It's remarkable how well this old version of 1-2-3 compares with even current spreadsheet programs, largely because macro programming can make sheets incredibly efficient to work with. (The fact that it's entirely keyboard driven also helps.) It makes me wish I had an iPad version of 1-2-3.

Most of my sheets end up having an Alt-A macro to 'A'dd a new row to a table, format the new cells and enter any formulas, etc. It typically looks something like this:

{goto}NEXTROW~  (Move the pointer to the next blank row.)
/wir~ (Insert a row to move the NEXTROW range name down.)
/cROWTEMPLATE~~ (Copy the ROWTEMPLATE range to the current cell.)
{EDIT}{CALC}~ (Freeze @NOW function in first column.)
{r} (Move to the right for data entry.)

Presto, instant data-logging application (assuming you've got the named ranges set up in appropriate places). Then you can do pretty respectable cross-tab summaries with the /Data Table commands combined with the database functions (@DSUM, @DCOUNT, etc).

The biggest hardware flaw is the infamous "hinge crack", but I found it pretty easy to deal with this using a piece of metal cut from a floppy disk shutter, and a few drops of Gorilla Glue. I would imagine just about everybody on this forum has at least a few 3.5" floppies still laying around.


great to see so many people still have this. seems to me though that there is no really any built facility for programming. So i guess there's no way to program it with just only the built in apps to find fibonacci numbers and such. I guess the plus side is that there is plenty of power to run ms dos non gui programs.

Think i am going to get the connectivity kit. Anyone knows how well it works to get it to work with usb?

Also, any recommendation on the memory PCMCIA cards? guess ebay probably the easiest way to find one?


You'd be surprised what kind of procedural programs you can pull off with the solver. I know I've done Fibonacci numbers on my 17BII, which has the same solver. Plus you can always copy QBasic from a DOS 5 or 6 installation, or install something like Turbo Pascal or Turbo C.

For storage cards, I'd recommend compact flash, no bigger than about 64 MB. I've successfully used cards up to 1 GB (though cards larger than 256 MB generally need the Acecard driver), but having a large number of allocation units causes DOS to become really slow when checking free space. I have a 64 MB card formatted with an 8 KB block size (giving 8,023 allocation units), and the DIR command will still stall for a couple of seconds at the end while DOS figures out the amount of free space left. It will only do this once each time you power on or switch cards, but as easy as the 200LX makes it to power on/off, that becomes surprisingly frequent. With large cards, I've seen this delay go over 10 seconds.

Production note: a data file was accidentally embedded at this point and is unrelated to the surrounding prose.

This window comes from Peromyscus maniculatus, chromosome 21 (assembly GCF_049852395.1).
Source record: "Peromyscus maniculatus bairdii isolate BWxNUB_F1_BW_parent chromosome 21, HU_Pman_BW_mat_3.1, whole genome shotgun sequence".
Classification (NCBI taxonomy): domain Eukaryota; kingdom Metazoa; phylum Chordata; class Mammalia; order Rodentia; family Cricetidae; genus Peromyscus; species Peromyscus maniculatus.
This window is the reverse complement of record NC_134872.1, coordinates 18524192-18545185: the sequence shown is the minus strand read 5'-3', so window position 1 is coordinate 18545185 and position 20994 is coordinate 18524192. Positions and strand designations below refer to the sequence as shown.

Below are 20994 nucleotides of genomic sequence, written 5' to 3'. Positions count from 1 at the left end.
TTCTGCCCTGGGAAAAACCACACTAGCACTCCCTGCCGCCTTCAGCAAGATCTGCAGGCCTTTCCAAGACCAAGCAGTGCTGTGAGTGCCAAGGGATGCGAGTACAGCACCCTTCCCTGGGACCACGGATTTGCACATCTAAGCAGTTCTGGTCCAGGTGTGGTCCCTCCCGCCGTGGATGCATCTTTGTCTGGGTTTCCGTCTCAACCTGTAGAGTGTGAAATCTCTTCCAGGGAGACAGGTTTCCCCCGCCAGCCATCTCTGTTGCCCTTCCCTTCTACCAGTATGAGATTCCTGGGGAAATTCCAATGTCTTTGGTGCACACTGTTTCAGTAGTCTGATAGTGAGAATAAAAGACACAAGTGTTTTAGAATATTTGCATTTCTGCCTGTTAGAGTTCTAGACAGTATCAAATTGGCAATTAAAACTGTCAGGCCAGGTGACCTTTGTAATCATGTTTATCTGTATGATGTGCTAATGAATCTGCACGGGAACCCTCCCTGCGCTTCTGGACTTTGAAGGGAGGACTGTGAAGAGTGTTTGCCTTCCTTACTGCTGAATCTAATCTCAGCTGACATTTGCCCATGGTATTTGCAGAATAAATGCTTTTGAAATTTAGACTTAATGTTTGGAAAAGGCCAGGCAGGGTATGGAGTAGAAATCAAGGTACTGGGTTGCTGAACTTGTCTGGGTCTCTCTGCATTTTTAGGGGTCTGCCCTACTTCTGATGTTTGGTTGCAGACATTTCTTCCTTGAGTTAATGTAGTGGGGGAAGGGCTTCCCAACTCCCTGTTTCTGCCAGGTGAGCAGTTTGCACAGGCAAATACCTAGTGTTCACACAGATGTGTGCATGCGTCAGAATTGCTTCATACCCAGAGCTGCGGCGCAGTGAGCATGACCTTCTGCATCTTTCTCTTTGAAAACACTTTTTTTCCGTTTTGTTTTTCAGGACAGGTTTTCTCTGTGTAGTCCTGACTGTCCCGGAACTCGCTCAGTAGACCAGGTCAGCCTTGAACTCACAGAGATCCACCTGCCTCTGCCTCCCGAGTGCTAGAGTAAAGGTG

And the advantage of using compact flash over full size PCMCIA cards is that it's vastly easier to find USB compact flash readers for transferring files. I don't think I've ever seen a USB adapter for full-size PCMCIA cards. If you're using an older laptop that has such a slot, then it becomes a non-issue.


I will echo that smaller capacity cards flash are perfectly suitable for the 200LX. I have a Kingston FCR-HS2/ATA PCMCIA USB 2.0 reader that works really well with almost all of my PCMCIA cards. An older Lexar USB 1.0 reader was much more picky, and is now gone. Compact Flash seems to be the best between my machines. I would think 32 or 64 MB would more than adequate, and just about free.

I have used QBASIC quite a bit, mostly to run programs primarily developed on a desktop. Also, mostly for fun, an older Lahey Fortran compiler. Love the built in solver.


A very powerful number cruncher is UBasic.



Just got my 200 LX today. Wondering if anyone else has one and what they think of it.

I have one that I got at a flea market a few years ago. It's a nice little machine, and the fact that it runs DOS programs makes it very powerful and flexible. Pity about that hinge, though.

Back in the 1990s, I was in the market for a portable computer, and I took a long and hard look at the 200LX (or was it the 100LX at the time? I forgot). In the end, I decided to buy a Sharp PC-3100 instead, mostly because its keyboard was much more comfortable. It was also a physically bigger machine, but it fit in a large pocket.

The Sharp PC-3100 was a wonderful computer. I set up a pretty nice Turbo C developing environment on it and had a routine of uploading netnews (from another computer) so I could read Usenet offline on the subway on the way to school.

Sadly, my PC-3100 died from a leaky AA battery. I tried to get Energizer to pay for a new one, as they advertised, but they gave me the runaround when I told them the computer was worth more than $600 and I eventually quit trying.

These days, I often carry a Ben Nanonote. It's smaller, with a worst keyboard, and some weird rough edges and limitations stemming from its free-hardware origins, but it's much more powerful than 1990-era pocket computers and can run Linux. I use it as a music player mostly, but it's got Octave installed and ready to take on complex calculations.

Edited: 28 Aug 2012, 10:49 p.m.


They are great fun. A family portrait: HERE